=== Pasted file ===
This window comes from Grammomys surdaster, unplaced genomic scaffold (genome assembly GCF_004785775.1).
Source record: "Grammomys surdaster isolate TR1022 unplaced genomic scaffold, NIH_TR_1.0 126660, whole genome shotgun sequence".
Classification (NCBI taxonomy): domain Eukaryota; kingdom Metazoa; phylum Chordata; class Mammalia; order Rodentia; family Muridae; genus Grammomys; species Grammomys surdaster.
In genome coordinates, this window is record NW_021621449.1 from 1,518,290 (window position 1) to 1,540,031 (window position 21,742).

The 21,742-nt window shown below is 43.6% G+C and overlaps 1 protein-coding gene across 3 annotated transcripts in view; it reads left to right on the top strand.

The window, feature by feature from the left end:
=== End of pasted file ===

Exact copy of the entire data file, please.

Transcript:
This window comes from Grammomys surdaster, unplaced genomic scaffold (genome assembly GCF_004785775.1).
Source record: "Grammomys surdaster isolate TR1022 unplaced genomic scaffold, NIH_TR_1.0 126660, whole genome shotgun sequence".
Classification (NCBI taxonomy): domain Eukaryota; kingdom Metazoa; phylum Chordata; class Mammalia; order Rodentia; family Muridae; genus Grammomys; species Grammomys surdaster.
In genome coordinates, this window is record NW_021621449.1 from 1,518,290 (window position 1) to 1,540,031 (window position 21,742).

The 21,742-nt window shown below is 43.6% G+C and overlaps 1 protein-coding gene across 3 annotated transcripts in view; it reads left to right on the top strand.

The window, feature by feature from the left end: